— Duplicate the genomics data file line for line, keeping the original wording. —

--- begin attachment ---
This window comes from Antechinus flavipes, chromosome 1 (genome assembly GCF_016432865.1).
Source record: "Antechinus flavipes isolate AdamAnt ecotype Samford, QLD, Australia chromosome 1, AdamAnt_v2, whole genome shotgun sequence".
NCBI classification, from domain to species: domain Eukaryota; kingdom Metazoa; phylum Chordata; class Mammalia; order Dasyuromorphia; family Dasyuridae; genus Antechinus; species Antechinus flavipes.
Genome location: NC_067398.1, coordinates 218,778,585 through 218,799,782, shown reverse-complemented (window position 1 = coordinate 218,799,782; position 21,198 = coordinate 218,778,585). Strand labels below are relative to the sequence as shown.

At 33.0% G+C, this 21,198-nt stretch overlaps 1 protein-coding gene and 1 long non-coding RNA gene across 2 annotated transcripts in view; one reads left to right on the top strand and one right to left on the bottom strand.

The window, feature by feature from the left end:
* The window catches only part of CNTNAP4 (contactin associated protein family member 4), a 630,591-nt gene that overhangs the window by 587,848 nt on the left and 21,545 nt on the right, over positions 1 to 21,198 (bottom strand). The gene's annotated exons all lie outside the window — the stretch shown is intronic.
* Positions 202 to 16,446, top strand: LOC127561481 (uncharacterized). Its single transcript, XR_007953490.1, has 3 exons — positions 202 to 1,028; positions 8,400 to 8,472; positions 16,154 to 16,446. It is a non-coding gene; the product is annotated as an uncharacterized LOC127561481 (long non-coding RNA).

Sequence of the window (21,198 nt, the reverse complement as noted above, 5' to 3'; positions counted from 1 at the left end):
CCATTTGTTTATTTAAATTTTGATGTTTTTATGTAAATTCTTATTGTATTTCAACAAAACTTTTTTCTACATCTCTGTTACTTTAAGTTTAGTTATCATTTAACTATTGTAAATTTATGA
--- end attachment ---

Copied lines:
This window comes from Antechinus flavipes, chromosome 1 (genome assembly GCF_016432865.1).
Source record: "Antechinus flavipes isolate AdamAnt ecotype Samford, QLD, Australia chromosome 1, AdamAnt_v2, whole genome shotgun sequence".
NCBI classification, from domain to species: domain Eukaryota; kingdom Metazoa; phylum Chordata; class Mammalia; order Dasyuromorphia; family Dasyuridae; genus Antechinus; species Antechinus flavipes.
Genome location: NC_067398.1, coordinates 218,778,585 through 218,799,782, shown reverse-complemented (window position 1 = coordinate 218,799,782; position 21,198 = coordinate 218,778,585). Strand labels below are relative to the sequence as shown.

At 33.0% G+C, this 21,198-nt stretch overlaps 1 protein-coding gene and 1 long non-coding RNA gene across 2 annotated transcripts in view; one reads left to right on the top strand and one right to left on the bottom strand.

The window, feature by feature from the left end:
* The window catches only part of CNTNAP4 (contactin associated protein family member 4), a 630,591-nt gene that overhangs the window by 587,848 nt on the left and 21,545 nt on the right, over positions 1 to 21,198 (bottom strand). The gene's annotated exons all lie outside the window — the stretch shown is intronic.
* Positions 202 to 16,446, top strand: LOC127561481 (uncharacterized). Its single transcript, XR_007953490.1, has 3 exons — positions 202 to 1,028; positions 8,400 to 8,472; positions 16,154 to 16,446. It is a non-coding gene; the product is annotated as an uncharacterized LOC127561481 (long non-coding RNA).

Sequence of the window (21,198 nt, the reverse complement as noted above, 5' to 3'; positions counted from 1 at the left end):
CCATTTGTTTATTTAAATTTTGATGTTTTTATGTAAATTCTTATTGTATTTCAACAAAACTTTTTTCTACATCTCTGTTACTTTAAGTTTAGTTATCATTTAACTATTGTAAATTTATGA